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  • Henry James
  • Sarah B. Daugherty

Even during times of adversity within and beyond academe, scholarship on Henry James has continued to flourish, thanks to projects that confirm the enduring human interest of his life and works. The latest volume of The Complete Letters illuminates his literary success and his family relations, while a recent anthology sponsored by the European Society of Jamesian Studies presents duplicity not only as a moral and ethical failing but also as an inescapable condition of identity and language. In addition, historical critics explore numerous parallels between James’s world and our own. In a new book Miranda El-Rayess charts the author’s ambivalent responses to a growing consumer culture, and John Carlos Rowe has edited a collection—aptly titled Henry James Today—focused on current constructions of modernism and postmodernism. Most tellingly, perhaps, James’s writings suggest the perils and prospects of a future in which technology will continue to multiply global connections. A cluster of essays on the author’s late style (the subject of a special issue of the Henry James Review) underscores a paradox: an idiosyncratic signature, it also demonstrates his receptivity to other voices and media.

i Letters; Biographical Scholarship and Fiction

Editors Pierre A. Walker and Greg W. Zacharias continue their invaluable work with Volume 1 of The Complete Letters of Henry James, 1878–1880 (Nebraska). The subtitle of Michael Anesko’s “Introduction: The Real Career, the Larger Success” (pp. xix–xlv) echoes the author’s own [End Page 91] words following the popular reception of Daisy Miller—a turning point that gave him the confidence to stand his ground against American detractors of his Hawthorne and to begin planning The Portrait of a Lady, his “wine-&-water” novel. Anesko also notes “an undercurrent of loneliness” in these letters, perhaps a “concomitant of his dedication to the life of art.” (“All my relations in England are mere acquaintances—I don’t suppose I have any talent for making friends,” James confided to his mother.) His roles as son and brother remained the center of his emotional life. The newly published letters (58 of the total of 114 in the volume) confirm his attachment to his “mammy” and his fraternal interest in William, whose “connubial harmony” he commended even as he himself rebuffed overtures from marriageable women. His letters to his sister, Alice, whom he addressed as “sweet child” despite her being a woman of 30, reflect both solicitude and impatience. (“It is so very, very good of you to have relieved the strain on our sympathies,” he wrote during one of her intervals of recovery from “sickliness.”) He took offense, however, when he became the target of her wit and humor. (“I greatly wish you wouldn’t be so ironical about Brother’s habits, tastes acquaintances [sic], standard of Beauty &c. Brother is pained by that tone.”) James’s letters, like his fiction, inevitably embroil him in the gender politics he hoped to avoid.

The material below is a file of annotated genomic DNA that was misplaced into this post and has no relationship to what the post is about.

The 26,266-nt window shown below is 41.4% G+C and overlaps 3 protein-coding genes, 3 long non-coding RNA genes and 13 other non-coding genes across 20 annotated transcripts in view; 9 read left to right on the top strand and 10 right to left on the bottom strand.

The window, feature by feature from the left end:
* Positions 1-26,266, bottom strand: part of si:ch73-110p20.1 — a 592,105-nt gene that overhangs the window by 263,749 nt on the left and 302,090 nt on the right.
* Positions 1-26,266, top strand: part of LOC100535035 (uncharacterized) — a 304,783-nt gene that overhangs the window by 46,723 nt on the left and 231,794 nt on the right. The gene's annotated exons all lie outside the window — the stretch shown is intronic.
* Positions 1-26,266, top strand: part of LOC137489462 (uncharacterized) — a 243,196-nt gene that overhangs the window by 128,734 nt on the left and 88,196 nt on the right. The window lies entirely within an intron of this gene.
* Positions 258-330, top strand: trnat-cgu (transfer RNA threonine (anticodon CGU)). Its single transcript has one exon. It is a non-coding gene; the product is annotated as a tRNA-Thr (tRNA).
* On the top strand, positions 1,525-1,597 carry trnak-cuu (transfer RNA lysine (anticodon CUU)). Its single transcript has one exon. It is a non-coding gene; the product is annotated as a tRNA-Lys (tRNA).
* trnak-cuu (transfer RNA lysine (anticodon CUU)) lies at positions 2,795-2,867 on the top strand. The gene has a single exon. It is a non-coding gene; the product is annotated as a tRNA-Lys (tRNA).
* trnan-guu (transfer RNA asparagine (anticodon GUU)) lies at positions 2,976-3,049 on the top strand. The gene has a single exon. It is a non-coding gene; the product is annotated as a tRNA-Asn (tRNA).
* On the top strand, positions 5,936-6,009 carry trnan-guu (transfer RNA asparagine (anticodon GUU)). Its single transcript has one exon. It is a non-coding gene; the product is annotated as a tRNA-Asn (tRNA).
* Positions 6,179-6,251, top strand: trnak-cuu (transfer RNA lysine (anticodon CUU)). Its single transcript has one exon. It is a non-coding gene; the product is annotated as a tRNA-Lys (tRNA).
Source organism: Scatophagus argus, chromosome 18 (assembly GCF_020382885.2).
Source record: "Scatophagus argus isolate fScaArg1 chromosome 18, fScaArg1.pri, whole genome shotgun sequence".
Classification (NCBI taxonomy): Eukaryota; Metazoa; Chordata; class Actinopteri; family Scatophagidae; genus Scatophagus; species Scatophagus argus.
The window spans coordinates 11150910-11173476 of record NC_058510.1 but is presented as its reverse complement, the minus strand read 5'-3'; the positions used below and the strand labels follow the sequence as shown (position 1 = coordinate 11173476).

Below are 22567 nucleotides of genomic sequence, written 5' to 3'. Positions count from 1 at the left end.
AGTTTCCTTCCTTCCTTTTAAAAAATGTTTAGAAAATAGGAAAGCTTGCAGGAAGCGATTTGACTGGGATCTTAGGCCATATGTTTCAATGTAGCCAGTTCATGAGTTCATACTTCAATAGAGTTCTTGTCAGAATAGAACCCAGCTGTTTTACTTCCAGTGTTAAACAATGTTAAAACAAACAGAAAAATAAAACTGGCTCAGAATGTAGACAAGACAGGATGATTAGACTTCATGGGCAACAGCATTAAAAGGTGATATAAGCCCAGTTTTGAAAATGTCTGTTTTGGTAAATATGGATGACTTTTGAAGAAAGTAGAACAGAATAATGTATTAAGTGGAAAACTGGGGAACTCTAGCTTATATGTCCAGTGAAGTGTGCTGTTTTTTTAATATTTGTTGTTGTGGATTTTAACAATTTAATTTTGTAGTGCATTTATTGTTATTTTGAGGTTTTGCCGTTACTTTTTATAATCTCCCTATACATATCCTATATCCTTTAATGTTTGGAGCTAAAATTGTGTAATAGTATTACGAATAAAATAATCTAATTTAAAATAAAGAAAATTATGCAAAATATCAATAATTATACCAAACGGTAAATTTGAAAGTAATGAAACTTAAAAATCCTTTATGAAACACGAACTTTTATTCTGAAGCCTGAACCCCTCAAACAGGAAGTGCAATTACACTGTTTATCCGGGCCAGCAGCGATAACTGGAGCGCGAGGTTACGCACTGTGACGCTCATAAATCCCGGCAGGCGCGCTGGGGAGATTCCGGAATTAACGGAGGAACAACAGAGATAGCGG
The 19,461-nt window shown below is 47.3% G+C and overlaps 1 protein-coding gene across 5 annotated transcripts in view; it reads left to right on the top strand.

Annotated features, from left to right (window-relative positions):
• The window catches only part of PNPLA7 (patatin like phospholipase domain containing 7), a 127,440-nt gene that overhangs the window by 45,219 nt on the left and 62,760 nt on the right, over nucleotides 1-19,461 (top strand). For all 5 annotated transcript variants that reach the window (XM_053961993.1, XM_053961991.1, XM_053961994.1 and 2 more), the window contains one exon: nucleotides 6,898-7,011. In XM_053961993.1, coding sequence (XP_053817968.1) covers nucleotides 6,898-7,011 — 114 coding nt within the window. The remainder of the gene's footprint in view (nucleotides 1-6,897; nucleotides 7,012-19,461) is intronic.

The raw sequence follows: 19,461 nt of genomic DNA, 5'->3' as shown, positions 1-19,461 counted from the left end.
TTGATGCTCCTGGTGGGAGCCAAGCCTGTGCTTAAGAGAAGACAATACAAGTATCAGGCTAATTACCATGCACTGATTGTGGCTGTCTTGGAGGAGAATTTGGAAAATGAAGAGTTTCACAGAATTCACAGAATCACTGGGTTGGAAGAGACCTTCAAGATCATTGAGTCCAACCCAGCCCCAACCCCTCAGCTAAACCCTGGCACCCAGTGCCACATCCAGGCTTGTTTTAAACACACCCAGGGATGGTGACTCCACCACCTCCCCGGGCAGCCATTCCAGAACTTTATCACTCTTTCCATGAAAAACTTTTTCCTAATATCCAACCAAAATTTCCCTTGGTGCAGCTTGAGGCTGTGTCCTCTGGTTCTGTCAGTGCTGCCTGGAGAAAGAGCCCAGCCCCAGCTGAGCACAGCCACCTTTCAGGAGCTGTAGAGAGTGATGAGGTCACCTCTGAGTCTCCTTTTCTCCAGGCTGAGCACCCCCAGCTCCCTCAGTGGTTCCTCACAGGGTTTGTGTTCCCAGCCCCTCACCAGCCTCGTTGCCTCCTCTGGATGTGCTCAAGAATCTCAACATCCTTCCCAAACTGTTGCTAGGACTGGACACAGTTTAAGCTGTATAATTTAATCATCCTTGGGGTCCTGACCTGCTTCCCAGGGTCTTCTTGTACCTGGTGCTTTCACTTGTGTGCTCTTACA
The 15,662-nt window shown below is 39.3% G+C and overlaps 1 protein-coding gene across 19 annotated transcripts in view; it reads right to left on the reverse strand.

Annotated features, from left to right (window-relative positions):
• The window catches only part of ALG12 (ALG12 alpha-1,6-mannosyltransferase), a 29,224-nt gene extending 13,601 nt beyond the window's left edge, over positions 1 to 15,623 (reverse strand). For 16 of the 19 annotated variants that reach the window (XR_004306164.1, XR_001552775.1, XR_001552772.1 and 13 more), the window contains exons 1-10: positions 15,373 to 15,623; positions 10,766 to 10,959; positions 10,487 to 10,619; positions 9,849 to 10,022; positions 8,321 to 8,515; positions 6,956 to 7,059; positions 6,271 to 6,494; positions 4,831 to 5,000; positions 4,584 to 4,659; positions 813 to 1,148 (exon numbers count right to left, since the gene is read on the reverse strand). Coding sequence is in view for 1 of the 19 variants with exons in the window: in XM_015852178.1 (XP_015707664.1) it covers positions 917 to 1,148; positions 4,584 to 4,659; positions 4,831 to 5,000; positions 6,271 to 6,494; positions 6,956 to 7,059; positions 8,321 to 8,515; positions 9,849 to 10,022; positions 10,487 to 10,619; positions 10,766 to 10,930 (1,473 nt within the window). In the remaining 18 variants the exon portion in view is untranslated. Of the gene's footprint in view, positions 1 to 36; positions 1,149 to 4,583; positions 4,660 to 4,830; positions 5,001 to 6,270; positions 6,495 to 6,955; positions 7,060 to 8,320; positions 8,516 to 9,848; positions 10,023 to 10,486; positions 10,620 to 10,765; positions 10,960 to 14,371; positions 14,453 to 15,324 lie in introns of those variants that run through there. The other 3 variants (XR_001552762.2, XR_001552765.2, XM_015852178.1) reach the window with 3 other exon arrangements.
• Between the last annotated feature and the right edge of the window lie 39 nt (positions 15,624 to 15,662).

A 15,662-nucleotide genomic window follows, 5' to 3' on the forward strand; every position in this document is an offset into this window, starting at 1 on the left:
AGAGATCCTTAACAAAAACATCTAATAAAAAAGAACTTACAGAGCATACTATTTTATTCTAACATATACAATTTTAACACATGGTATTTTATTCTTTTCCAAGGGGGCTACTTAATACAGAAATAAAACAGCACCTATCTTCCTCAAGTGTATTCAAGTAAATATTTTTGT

In “Liberal London, Home, and Henry James’s Letters from the Later 1870s” (HJR 35: 127–40) Zacharias explains how the author’s growing attachment to the city increased his self-confidence and promoted his literary career, thanks to associates who “supported his choices about life and work.” His crowning success was acceptance into the Reform Club, which chose its members on the basis of “‘talent, not birth.’”

Mhairi Pooler’s “Reading the Language of Friendship in Henry James’s Letters to Edmund Gosse” (HJR 35: 76–86) traces the dynamics of the professional and personal relationship between the novelist and the critic, emphasizing the stylistic “eloquence … that both speaks to and generates intimacy between an author and a knowing reader.” Nonetheless, Pooler notes, James was reticent about his fictional creations, and she warns against confusing the author’s literary persona with the particulars of his life outside the text.

In “Sad Rags: Tales of Enchanted Dresses” (SR 122: 478–83) Edwin M. Yoder casts doubt on the anecdote of James’s thwarted effort to sink the garments of the late Constance Fenimore Woolson in a Venetian lagoon. Tracing the origin of this myth to a BBC interview with a [End Page 92] former acquaintance...


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